Privacy And Security Issues Plaguing The Internet Of Things

Technology have seen massive advancement these past years. That includes the “Internet of Things”, which involves automated interaction or data transfer between stations. Think of Google Home and the environment it creates, or the automated bitcoin wallets devices used for gesamten Handel. These devices and machines function automatically even without human intervention.

Thing is, many worry about the security and privacy risks these items bring. Note that they’re connected to the web, hence hackers may infiltrate such devices without you noticing. Data usage of companies which manufacture such devices is another big issue to talk about as well.

But why do security and privacy vulnerability plague these devices? Read on to understand this significant info, especially if you have these automated gadgets at home.

How does the Internet of Things Work?

Before discussing security and privacy concerns, you must understand how the Internet of Things function. It works by creating a network or environment of interconnected devices which carry Unique Identifiers (UIDs). UIDs enables a device, machine or even a living organism to transfer data automatically without human-to-human or human-to-computer intervention.

To understand it further, here are few examples of devices made to work with the Internet of Things:

  • Smart Home Environment – this is probably the most popular example you know. with Google Home as a prime example. These systems enables you to create an environment of a smart home by interconnecting smart devices to each other. It may include lights, locks, thermostat, AC system and many other components in your home. And you can control them remotely, or program them so they’d function automatically even while you’re away.
  • Smart Health Monitors – different companies have developed devices that tracks your health condition too. For example, Sony offers Life Blogger which allows you to monitor your overall health, so you’d know what you lack in terms of wellness and nutrition. Oral-B also offers a Bluetooth-capable toothbrush which automatically sends your brushing habit data to your dentist.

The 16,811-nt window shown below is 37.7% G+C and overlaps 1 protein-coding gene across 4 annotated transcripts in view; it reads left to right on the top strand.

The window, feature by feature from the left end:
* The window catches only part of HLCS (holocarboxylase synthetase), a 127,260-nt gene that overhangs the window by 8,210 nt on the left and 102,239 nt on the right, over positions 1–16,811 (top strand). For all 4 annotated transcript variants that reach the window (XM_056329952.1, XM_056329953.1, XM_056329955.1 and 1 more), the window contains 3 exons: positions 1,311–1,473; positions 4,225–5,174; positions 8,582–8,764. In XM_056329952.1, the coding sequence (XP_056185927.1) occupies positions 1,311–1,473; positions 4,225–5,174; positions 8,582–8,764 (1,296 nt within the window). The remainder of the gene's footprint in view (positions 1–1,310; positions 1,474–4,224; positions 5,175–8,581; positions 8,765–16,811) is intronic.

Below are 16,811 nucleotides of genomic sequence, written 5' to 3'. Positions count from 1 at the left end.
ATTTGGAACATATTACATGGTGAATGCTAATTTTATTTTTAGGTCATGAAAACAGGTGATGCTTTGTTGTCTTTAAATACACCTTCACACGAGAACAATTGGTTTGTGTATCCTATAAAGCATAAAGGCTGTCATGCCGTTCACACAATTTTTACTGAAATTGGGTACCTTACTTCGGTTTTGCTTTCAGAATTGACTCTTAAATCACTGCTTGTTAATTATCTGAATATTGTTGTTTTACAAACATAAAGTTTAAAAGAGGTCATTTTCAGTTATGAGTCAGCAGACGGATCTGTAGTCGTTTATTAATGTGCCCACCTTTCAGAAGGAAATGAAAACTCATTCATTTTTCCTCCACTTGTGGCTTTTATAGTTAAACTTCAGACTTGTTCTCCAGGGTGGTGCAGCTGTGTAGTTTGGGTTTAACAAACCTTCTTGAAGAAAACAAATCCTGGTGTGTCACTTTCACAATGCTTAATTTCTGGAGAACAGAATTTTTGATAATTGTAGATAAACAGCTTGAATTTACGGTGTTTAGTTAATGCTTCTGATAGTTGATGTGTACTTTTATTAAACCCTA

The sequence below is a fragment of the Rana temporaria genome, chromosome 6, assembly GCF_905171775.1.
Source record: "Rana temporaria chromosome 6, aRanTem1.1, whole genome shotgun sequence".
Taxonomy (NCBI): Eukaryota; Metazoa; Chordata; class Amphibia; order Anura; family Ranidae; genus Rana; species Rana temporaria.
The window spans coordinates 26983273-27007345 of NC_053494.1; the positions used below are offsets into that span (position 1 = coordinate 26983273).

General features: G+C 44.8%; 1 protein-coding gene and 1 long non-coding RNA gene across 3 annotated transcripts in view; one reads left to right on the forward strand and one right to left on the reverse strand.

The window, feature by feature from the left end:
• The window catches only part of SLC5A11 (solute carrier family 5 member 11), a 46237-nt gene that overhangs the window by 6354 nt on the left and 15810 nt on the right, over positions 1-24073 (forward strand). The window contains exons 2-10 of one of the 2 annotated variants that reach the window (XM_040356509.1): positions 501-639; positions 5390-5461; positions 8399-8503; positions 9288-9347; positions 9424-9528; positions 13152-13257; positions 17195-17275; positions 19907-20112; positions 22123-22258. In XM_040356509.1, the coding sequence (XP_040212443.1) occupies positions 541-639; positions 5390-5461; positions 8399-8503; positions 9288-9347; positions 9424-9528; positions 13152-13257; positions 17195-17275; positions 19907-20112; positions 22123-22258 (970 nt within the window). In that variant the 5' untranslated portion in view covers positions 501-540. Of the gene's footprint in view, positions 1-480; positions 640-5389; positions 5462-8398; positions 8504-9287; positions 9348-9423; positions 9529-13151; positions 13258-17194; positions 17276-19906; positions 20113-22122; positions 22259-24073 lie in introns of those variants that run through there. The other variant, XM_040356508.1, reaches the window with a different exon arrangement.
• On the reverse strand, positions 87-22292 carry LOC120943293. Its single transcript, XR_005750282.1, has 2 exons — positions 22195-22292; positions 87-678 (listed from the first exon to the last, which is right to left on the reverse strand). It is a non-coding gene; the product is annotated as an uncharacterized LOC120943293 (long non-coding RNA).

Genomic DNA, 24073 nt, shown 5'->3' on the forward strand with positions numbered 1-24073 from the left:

• Automated Security System – you don’t even need to rely on manual locks to keep intruders at bay today. Automated security systems are now available which provides better protection through its features. That includes HQ video recording of security camera footage, automated door and gate locks, and door intercoms among many other features. And yes, you can connect this type of security system to the internet, so you can control them remotely and for it to send you alerts while you’re away.

These are only few of the items and systems the Internet of Things have brought upon the society today. But looking closely, each poses security and privacy risks many people simply ignore. And you don’t want to commit such mistake.

3 Main Security and Privacy Concerns the Internet of Things has

Now, talking about the concerns of security and privacy in the Internet of Things, there are three main points you must think of:

  1. Device Security